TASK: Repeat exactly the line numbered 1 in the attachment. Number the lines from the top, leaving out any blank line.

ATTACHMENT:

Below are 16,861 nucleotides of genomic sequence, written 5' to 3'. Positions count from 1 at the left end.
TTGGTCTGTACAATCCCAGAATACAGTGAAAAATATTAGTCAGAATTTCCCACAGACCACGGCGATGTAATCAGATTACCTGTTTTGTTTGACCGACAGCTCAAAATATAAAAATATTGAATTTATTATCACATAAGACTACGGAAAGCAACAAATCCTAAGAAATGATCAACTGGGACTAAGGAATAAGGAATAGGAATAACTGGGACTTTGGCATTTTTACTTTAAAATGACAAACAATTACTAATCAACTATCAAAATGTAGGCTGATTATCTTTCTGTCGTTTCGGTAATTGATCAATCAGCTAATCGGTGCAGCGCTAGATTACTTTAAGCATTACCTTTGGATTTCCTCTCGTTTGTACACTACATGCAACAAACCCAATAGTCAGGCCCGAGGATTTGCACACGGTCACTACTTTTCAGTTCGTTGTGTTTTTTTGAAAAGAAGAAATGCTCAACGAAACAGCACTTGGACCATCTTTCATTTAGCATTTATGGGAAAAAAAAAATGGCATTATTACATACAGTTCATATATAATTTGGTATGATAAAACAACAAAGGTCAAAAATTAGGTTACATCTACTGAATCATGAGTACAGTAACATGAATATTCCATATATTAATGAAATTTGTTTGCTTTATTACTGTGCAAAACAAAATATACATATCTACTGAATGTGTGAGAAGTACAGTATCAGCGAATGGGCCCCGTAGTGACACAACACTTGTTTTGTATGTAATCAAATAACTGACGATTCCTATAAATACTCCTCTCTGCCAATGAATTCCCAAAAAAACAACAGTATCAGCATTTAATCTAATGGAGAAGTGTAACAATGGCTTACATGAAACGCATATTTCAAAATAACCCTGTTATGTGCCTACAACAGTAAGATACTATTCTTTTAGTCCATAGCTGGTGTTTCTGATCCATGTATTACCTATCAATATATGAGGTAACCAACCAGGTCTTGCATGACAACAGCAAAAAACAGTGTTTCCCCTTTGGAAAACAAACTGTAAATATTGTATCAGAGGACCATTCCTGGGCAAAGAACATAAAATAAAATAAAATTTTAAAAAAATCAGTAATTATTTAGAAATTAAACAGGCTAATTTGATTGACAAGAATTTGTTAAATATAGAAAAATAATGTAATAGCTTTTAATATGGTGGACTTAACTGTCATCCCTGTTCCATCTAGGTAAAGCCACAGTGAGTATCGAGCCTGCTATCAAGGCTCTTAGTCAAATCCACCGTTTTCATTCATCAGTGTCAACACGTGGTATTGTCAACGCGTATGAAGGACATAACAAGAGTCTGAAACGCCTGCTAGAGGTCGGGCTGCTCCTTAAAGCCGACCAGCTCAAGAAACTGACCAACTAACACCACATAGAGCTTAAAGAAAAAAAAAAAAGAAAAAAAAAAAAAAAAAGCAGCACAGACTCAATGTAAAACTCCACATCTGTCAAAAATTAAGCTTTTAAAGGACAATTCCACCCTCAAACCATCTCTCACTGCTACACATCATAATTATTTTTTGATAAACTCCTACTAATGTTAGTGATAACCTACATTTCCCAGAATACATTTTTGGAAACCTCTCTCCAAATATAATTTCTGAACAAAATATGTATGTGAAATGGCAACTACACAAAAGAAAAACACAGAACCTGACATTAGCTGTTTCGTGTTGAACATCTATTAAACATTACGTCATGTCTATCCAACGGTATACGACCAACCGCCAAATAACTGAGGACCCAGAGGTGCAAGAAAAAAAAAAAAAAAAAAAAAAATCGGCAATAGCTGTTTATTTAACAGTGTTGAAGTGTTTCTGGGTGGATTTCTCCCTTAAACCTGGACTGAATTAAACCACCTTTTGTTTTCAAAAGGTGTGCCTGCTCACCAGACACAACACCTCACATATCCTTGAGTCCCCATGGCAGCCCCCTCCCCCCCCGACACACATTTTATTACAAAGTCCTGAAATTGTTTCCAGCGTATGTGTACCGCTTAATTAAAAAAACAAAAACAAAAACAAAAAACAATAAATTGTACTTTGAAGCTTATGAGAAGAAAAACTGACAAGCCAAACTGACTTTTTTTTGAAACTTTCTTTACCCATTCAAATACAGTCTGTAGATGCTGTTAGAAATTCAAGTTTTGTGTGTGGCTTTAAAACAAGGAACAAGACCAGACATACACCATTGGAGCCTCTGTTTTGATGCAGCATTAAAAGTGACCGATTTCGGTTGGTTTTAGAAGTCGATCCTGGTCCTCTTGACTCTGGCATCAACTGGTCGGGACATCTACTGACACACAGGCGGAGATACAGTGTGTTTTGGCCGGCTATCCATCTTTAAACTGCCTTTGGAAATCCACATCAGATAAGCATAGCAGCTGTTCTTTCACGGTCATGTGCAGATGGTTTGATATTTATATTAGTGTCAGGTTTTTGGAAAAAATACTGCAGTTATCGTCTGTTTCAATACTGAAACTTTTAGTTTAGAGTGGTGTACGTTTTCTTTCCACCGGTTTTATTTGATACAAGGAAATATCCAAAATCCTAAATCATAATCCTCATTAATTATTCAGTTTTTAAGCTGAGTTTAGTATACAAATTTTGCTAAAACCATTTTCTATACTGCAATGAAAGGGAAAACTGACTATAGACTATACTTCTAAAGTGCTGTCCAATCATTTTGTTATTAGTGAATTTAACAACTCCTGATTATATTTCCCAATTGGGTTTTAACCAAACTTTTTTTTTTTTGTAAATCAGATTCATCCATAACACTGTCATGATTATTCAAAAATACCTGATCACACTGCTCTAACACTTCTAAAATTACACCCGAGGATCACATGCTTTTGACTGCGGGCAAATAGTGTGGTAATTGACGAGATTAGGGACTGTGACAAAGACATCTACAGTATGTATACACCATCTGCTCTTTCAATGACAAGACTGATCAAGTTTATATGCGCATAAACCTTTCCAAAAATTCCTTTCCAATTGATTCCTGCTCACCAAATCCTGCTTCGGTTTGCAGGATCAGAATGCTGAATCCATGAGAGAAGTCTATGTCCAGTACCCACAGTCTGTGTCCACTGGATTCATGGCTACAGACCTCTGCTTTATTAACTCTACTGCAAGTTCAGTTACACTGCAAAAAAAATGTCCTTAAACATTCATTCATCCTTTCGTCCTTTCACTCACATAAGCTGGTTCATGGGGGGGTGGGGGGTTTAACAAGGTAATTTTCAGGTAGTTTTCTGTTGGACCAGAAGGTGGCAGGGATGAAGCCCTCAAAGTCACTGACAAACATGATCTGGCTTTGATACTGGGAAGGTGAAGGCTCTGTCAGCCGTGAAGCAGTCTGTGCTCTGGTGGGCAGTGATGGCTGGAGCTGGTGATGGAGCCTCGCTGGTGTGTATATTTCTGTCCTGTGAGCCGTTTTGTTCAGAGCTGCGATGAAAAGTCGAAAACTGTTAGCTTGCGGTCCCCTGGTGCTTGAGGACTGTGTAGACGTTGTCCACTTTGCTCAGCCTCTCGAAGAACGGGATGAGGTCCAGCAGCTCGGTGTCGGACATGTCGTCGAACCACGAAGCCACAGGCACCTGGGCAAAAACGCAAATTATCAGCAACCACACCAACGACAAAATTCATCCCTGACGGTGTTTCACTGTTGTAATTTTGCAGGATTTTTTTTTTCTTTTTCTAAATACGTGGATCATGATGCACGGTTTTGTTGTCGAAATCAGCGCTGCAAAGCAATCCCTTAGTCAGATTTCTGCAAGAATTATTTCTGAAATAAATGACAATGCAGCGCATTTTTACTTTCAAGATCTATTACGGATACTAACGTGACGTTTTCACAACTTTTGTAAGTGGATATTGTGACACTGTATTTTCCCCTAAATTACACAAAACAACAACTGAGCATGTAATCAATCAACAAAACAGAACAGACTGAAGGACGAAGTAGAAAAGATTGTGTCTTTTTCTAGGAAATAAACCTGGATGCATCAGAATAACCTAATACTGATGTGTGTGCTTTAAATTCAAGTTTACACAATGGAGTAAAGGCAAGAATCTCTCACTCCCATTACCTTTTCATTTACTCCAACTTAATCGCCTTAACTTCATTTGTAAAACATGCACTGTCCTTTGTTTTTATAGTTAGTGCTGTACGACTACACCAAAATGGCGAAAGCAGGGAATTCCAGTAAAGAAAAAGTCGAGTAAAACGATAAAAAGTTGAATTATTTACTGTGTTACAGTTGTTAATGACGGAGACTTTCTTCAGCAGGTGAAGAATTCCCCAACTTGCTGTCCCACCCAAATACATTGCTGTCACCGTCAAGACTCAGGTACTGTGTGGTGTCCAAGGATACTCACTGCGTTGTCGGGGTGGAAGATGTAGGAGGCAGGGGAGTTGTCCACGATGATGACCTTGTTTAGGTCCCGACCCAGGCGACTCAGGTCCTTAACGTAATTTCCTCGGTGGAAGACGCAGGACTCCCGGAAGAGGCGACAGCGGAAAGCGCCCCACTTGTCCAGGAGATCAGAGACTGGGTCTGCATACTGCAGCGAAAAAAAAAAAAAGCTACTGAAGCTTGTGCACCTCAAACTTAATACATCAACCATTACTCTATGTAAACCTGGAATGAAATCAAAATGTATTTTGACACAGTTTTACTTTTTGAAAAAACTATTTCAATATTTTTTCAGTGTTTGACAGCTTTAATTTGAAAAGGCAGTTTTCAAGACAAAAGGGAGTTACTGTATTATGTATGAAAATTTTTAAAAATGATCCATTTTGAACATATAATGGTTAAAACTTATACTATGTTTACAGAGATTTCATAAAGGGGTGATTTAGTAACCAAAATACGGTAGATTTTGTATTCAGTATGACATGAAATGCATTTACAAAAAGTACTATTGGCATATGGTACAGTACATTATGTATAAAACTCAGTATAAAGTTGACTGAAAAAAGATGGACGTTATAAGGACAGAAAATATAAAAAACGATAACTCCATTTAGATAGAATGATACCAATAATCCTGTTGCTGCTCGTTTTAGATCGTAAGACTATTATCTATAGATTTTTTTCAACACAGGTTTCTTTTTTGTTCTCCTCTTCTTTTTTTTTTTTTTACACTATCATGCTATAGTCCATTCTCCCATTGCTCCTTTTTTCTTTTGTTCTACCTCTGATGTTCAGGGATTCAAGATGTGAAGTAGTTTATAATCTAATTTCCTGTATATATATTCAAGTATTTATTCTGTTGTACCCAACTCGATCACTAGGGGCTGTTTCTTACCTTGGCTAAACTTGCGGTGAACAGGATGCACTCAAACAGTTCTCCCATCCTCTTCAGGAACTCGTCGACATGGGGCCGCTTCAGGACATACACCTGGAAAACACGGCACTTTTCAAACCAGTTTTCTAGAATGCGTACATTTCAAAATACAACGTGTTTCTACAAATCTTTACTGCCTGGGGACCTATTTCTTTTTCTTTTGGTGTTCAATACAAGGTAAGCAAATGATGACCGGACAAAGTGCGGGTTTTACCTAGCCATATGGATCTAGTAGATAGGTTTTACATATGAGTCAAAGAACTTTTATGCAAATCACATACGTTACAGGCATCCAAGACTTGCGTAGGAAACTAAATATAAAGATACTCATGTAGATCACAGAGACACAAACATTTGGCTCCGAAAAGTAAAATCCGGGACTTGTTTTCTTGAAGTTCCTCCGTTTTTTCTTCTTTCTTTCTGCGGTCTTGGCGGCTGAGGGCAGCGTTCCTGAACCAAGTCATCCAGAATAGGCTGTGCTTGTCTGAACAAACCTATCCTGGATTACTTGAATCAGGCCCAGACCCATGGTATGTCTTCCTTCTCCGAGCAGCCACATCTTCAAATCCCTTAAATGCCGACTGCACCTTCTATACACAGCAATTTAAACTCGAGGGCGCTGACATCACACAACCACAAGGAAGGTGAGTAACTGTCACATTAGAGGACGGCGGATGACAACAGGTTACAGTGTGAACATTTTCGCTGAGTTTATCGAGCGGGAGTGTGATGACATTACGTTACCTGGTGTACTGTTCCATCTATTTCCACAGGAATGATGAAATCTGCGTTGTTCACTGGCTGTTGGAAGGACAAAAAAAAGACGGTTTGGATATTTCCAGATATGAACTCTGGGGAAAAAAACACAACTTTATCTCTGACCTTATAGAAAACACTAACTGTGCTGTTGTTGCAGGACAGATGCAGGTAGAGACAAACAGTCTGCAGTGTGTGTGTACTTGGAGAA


Below are 16,861 nucleotides of genomic sequence, written 5' to 3'. Positions count from 1 at the left end.